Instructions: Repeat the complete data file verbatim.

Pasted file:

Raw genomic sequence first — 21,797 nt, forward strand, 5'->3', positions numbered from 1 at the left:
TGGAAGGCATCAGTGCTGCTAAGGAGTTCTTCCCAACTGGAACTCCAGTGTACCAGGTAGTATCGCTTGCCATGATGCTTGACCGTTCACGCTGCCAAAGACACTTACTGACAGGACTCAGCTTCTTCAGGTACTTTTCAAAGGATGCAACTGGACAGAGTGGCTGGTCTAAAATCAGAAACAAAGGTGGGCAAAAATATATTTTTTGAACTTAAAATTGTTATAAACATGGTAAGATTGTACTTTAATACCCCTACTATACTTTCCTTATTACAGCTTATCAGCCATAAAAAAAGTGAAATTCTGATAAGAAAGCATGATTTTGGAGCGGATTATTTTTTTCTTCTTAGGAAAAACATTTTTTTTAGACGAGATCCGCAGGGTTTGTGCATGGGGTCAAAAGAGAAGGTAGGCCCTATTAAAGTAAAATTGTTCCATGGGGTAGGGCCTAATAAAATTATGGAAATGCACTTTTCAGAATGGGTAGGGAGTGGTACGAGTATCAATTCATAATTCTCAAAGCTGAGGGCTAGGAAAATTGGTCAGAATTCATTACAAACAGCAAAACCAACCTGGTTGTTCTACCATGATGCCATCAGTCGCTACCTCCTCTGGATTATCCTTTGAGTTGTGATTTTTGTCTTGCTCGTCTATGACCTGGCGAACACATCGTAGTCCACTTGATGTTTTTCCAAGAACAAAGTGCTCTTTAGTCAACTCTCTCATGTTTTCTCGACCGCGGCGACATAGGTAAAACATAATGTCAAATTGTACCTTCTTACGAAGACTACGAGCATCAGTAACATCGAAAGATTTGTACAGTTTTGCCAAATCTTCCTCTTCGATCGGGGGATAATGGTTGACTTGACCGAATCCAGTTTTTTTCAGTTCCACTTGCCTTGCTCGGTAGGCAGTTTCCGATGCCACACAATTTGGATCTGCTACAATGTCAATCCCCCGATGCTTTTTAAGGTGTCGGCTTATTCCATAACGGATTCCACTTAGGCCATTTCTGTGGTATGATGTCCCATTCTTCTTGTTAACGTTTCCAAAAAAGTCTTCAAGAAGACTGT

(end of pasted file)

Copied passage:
Raw genomic sequence first — 21,797 nt, forward strand, 5'->3', positions numbered from 1 at the left:
TGGAAGGCATCAGTGCTGCTAAGGAGTTCTTCCCAACTGGAACTCCAGTGTACCAGGTAGTATCGCTTGCCATGATGCTTGACCGTTCACGCTGCCAAAGACACTTACTGACAGGACTCAGCTTCTTCAGGTACTTTTCAAAGGATGCAACTGGACAGAGTGGCTGGTCTAAAATCAGAAACAAAGGTGGGCAAAAATATATTTTTTGAACTTAAAATTGTTATAAACATGGTAAGATTGTACTTTAATACCCCTACTATACTTTCCTTATTACAGCTTATCAGCCATAAAAAAAGTGAAATTCTGATAAGAAAGCATGATTTTGGAGCGGATTATTTTTTTCTTCTTAGGAAAAACATTTTTTTTAGACGAGATCCGCAGGGTTTGTGCATGGGGTCAAAAGAGAAGGTAGGCCCTATTAAAGTAAAATTGTTCCATGGGGTAGGGCCTAATAAAATTATGGAAATGCACTTTTCAGAATGGGTAGGGAGTGGTACGAGTATCAATTCATAATTCTCAAAGCTGAGGGCTAGGAAAATTGGTCAGAATTCATTACAAACAGCAAAACCAACCTGGTTGTTCTACCATGATGCCATCAGTCGCTACCTCCTCTGGATTATCCTTTGAGTTGTGATTTTTGTCTTGCTCGTCTATGACCTGGCGAACACATCGTAGTCCACTTGATGTTTTTCCAAGAACAAAGTGCTCTTTAGTCAACTCTCTCATGTTTTCTCGACCGCGGCGACATAGGTAAAACATAATGTCAAATTGTACCTTCTTACGAAGACTACGAGCATCAGTAACATCGAAAGATTTGTACAGTTTTGCCAAATCTTCCTCTTCGATCGGGGGATAATGGTTGACTTGACCGAATCCAGTTTTTTTCAGTTCCACTTGCCTTGCTCGGTAGGCAGTTTCCGATGCCACACAATTTGGATCTGCTACAATGTCAATCCCCCGATGCTTTTTAAGGTGTCGGCTTATTCCATAACGGATTCCACTTAGGCCATTTCTGTGGTATGATGTCCCATTCTTCTTGTTAACGTTTCCAAAAAAGTCTTCAAGAAGACTGT